THE POTTERY COLLECTION OF CHMIELNO
7km west of Kartuzy is the picturesque little village of Chmielno. This is home to the Kashubian Ceramics Museum, which was a huge private collection moved from Kościerzyna in 1897. The museum officially opened in 1993. The pottery designs in the Chmielno collection are characterised by identifiable Kashubian motifs as well as fish-scales, tulips, lilies, wreaths, lilac branches, all complemented by wavy lines and dots.
THE HISTORIC TOWN OF BYTÓW
It may not be Malbork, but it's nevertheless impressive. Bytów's main attraction is a castle, built by the Teutonic knights between 1390 and 1406. In the reflection of Northern Polish history, the castle and town has changed hands many times. Władysław Jagiełło, commanding the Kingdom of Poland, seized by the castle in 1410, only to have it ceded to the Duchy of Pomerania in 1466. There it remained until the Swedes razed it in the mid-17th century.
When Pomerania became part of the Margraviate of Brandenburg, Frederick William I of Prussia oversaw the castle's partial restoration, though it was during Communism in Poland that it was fully restored to the majority of its former glory!
There are a number of other historic sites in town, including the 17th-century Church of St. George and the gothic tower of the 14th-century Saint Catherine, which is now a museum, we really love the old romanesque railway bridge over the Boruja river.
While car is the easiest option in getting out here, a bus from Kościerzyna is the only other option.
The picturesque coastal village of Łeba is a holiday escape for many Northern Poles, when the beaches around Sopot and Gdynia are packed out in summer. While there are a few museums in town, focusing on everything from butterfly collection to prehistoric amber, magical tricks and yet-another-celebrity wax figure institute, Łeba's biggest draw is the Slowinski National Park, home to the biggest sands dunes in Europe, is situated 3km west of Leba. Enjoy a day cycling to and from the district, with several bicycle-rental places in town. There's also an electric bus and car service for those who aren't great walkers.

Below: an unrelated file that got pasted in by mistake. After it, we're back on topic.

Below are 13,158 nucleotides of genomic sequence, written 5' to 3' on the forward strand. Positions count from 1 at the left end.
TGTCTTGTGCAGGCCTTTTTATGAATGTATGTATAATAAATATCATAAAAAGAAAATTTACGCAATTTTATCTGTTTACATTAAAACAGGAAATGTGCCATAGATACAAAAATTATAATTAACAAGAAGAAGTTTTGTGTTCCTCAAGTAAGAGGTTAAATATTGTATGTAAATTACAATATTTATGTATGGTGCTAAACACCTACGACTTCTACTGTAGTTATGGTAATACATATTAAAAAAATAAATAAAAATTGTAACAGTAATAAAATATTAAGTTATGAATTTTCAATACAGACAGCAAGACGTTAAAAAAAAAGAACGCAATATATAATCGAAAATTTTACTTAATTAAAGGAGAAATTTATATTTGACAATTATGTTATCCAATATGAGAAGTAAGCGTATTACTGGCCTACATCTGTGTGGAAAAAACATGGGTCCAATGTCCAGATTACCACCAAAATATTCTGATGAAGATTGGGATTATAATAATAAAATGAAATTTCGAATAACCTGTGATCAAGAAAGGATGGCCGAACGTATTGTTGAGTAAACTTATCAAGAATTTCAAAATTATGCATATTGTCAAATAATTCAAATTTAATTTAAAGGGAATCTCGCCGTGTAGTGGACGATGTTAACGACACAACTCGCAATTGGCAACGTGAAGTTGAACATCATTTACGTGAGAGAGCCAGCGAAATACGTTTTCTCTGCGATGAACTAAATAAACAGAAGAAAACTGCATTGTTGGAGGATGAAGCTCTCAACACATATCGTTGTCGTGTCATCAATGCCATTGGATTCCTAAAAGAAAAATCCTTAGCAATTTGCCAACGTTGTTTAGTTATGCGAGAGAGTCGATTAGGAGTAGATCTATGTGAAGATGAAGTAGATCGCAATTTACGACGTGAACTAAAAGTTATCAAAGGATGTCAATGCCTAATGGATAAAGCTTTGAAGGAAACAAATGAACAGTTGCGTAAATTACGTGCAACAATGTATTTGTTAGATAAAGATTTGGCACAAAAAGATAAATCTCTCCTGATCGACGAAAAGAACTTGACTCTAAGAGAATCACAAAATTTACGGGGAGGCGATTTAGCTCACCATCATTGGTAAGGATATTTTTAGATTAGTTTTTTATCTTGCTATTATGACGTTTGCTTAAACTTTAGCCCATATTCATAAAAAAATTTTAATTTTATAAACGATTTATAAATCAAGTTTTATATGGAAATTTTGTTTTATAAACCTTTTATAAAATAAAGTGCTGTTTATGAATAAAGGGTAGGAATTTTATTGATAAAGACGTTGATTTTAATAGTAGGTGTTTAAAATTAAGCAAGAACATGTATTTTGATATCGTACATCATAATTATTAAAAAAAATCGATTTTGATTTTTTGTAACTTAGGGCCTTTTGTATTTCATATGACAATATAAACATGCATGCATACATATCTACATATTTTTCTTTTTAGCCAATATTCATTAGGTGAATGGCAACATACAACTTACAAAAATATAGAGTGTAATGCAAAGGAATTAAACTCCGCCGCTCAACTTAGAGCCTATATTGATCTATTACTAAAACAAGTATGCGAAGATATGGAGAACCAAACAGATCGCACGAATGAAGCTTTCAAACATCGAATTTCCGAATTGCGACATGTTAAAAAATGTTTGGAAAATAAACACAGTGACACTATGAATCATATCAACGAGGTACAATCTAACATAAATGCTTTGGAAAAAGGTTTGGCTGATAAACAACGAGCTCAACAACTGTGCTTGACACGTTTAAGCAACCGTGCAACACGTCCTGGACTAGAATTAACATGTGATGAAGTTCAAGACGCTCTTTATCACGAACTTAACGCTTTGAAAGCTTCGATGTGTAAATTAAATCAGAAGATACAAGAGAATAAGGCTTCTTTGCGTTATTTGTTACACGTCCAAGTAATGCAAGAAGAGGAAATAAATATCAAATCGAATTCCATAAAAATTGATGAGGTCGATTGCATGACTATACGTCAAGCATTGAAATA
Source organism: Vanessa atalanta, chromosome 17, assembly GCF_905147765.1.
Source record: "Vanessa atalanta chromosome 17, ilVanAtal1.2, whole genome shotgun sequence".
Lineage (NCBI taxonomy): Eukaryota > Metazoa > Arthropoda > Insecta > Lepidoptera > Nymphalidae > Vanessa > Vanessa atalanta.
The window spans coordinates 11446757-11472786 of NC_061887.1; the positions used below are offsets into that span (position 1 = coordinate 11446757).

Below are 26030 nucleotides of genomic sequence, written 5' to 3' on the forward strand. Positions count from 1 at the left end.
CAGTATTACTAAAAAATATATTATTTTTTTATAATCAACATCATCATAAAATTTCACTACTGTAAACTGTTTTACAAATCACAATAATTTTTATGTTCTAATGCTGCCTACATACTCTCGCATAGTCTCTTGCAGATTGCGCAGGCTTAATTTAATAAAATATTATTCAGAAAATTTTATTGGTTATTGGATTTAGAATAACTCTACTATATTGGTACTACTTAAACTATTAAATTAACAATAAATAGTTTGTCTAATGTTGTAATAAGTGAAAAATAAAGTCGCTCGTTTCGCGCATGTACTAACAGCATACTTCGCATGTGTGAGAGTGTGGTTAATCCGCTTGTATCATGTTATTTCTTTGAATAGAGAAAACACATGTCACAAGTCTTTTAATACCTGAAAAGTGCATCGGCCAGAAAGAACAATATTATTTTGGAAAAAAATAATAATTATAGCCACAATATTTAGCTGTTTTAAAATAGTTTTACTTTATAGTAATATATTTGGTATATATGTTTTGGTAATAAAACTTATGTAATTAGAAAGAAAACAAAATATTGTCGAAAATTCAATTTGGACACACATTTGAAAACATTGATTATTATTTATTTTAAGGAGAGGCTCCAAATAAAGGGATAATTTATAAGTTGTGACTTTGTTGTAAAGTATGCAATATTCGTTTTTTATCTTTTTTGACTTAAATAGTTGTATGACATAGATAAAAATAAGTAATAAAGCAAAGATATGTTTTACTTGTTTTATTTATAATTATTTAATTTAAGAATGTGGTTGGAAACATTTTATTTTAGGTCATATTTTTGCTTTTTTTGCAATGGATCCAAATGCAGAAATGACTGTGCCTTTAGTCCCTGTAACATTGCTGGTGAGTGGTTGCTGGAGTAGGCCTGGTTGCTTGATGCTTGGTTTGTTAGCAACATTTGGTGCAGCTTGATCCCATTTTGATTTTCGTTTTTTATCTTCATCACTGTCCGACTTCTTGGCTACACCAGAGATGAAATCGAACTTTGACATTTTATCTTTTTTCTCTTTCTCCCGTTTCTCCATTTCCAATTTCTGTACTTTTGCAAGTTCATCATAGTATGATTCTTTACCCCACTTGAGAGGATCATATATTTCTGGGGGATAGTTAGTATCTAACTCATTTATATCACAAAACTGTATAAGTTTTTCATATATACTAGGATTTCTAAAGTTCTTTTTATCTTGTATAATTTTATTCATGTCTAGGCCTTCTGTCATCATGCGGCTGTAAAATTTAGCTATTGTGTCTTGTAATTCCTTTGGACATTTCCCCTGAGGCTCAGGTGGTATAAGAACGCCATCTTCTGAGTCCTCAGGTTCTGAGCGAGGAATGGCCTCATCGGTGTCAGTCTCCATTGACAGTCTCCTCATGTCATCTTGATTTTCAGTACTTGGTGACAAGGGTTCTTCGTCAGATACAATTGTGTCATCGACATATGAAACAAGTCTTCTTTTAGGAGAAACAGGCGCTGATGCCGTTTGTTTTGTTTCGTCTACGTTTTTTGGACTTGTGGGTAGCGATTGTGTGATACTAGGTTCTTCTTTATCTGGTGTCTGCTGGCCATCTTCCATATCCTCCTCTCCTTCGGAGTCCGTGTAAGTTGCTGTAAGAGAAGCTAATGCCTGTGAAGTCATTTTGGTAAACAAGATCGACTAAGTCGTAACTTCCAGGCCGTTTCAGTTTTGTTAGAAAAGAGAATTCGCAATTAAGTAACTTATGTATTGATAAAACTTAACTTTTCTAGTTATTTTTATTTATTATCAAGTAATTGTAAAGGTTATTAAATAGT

Without a doubt the most unique shape on the Polish coastline, the Hel Peninsula has seen many ships come and go over the centuries and the ancestors of the Kashubians, Poles and Prussians who stood on this headland would have no doubt heeded the impending change with each one. You'll find beaches at the localities of Jastarnia, Jurata and the dog-friendly Kużnica, just to name a few.
Parking along the peninsula can be a bit of a pain so consider getting the train from Gdynia Główna to Władysławowo and then switch to the local service. This is also a great bike route: a pleasant single road with lots of beach on either side of you. It's a 35km route, very flat and will take you 1hr 40 minutes if you go directly. At the tip of the peninsula, the town of Hel itself is a pleasant fishing port with a Fokarium (Seal Sanctuary) and lots of Kashubian cultural landmarks.
A WORLD GONE MAD IN SZYMBARK
For most Poles, Szymbark is synonymous with midrange supermarket fruit juice. Aside from fresh produce, Szymbark has a number of interesting cultural landmarks, most notably (yet) another open-air museum with traditional Kashubian housing and a Wizard-of-Oz-style house flipped on its head! In addition, the world's longest plank, at 46.53m in length, can be viewn here. Behind the open-air museum is the still-functioning Church of St. Wojciech, a beautiful wooden structure, built in 1782, featuring a large belfry stands in front of the entrance a late-baroque Rococo interior.
HAVE A BATH IN BEER!
Just across the field from the upside-down house, you will find the Kaszëbskô Kóruna brewery, an extention of Hotel Szymbark with a number of local beers on tap that can be more than just a quick drink. In a big wooden tub, you can relax with aeration in a natural, aromatic composition of hops, yeast and beer malt with herbs. It may sound awful for some, but it great for the skin and you can have a water-based rinse afterwards. All the while, the wall tap is available for you to enjoy Kashubian Crown beer to your heart's content! If you're still not sold on the whole beer-bath thing, you can just simply dine in 'civilised' fashion downstairs and accompanied with a huge plate of Kashubian cuisine.